For instance, the new state law requires a 90-day mediation period before bankruptcy can be declared, a watered-down version of a union-backed bill that would have required approval by a committee before cities could proceed with abrogating their debt loads. Previously cities, such as the similarly crime-plagued Vallejo on the northeastern edge of the San Francisco Bay Area, could declare bankruptcy on their own. Vallejo recently emerged from bankruptcy without seriously reworking its pension plans, however, which is a reminder to bankruptcy advocates that it can be helpful but won’t solve everything.
The state’s pro-union forces aren’t content slowing the bankruptcy process. They are committed to halting any serious reforms that would keep cities from reaching that last-ditch process.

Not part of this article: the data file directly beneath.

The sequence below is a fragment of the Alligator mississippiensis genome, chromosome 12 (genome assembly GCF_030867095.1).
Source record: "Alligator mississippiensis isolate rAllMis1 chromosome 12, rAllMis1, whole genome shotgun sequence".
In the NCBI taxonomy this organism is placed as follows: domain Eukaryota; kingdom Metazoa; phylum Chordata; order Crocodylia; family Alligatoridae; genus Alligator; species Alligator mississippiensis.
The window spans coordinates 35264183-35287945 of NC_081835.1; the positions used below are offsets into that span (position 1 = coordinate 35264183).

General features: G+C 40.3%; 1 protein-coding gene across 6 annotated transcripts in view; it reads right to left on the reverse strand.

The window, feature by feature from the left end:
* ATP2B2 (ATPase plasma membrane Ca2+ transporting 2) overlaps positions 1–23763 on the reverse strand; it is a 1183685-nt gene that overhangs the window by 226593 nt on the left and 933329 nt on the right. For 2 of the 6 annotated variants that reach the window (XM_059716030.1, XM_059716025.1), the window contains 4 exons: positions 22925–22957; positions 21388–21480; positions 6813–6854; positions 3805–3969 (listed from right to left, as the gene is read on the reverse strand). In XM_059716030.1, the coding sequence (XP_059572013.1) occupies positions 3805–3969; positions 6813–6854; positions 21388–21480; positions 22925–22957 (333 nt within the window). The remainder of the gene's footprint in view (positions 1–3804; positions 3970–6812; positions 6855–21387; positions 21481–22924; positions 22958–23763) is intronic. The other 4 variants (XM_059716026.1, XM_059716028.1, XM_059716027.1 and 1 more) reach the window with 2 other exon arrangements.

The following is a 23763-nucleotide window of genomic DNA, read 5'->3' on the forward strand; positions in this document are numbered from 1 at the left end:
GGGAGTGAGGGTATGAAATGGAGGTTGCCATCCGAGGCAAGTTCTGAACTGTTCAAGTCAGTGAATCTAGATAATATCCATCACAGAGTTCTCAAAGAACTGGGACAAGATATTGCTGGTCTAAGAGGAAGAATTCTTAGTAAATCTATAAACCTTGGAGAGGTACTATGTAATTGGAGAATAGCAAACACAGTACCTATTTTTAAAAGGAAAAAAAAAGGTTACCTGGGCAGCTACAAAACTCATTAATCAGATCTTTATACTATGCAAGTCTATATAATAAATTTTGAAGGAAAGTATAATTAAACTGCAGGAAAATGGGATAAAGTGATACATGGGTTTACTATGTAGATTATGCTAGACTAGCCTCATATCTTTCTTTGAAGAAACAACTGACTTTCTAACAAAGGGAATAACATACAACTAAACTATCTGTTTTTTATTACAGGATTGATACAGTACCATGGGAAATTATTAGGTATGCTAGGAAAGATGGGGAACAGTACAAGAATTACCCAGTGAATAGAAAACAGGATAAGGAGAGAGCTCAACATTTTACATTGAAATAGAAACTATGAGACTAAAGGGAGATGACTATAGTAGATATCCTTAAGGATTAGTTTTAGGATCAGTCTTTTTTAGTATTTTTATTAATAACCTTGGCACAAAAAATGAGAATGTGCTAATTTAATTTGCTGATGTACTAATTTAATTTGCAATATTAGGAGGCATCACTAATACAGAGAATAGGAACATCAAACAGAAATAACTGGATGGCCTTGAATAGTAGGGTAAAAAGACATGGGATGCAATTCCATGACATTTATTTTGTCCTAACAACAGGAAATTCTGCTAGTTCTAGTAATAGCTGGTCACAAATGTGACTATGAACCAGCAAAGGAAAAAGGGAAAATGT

In beachfront San Diego, which has long been the poster child for pension abuses after a previous city council underfunded the pension system, reform-minded officials have placed a pension overhaul they call CPR -- Comprehensive Pension Reform -- on the ballot in June. The measures would put new employees in a 401(k)-style plan, require larger contributions from city employees, restrict pension spiking and would cap for five years the amount of compensation used to calculate pension benefits. This is a city where most of the payroll budget goes to retirees.
Not only are the unions gearing up for a campaign fight, but they allege that the very act of placing a pension-related voter initiative on the ballot is an “unfair labor practice.” They took their case to an unelected state panel, the Public Employment Relations Board, which filed an injunction to stop the election. Fortunately, a superior court judge nixed that idea, but it shows the lengths to which unions will go to stop reform, not to mention their undemocratic mindset.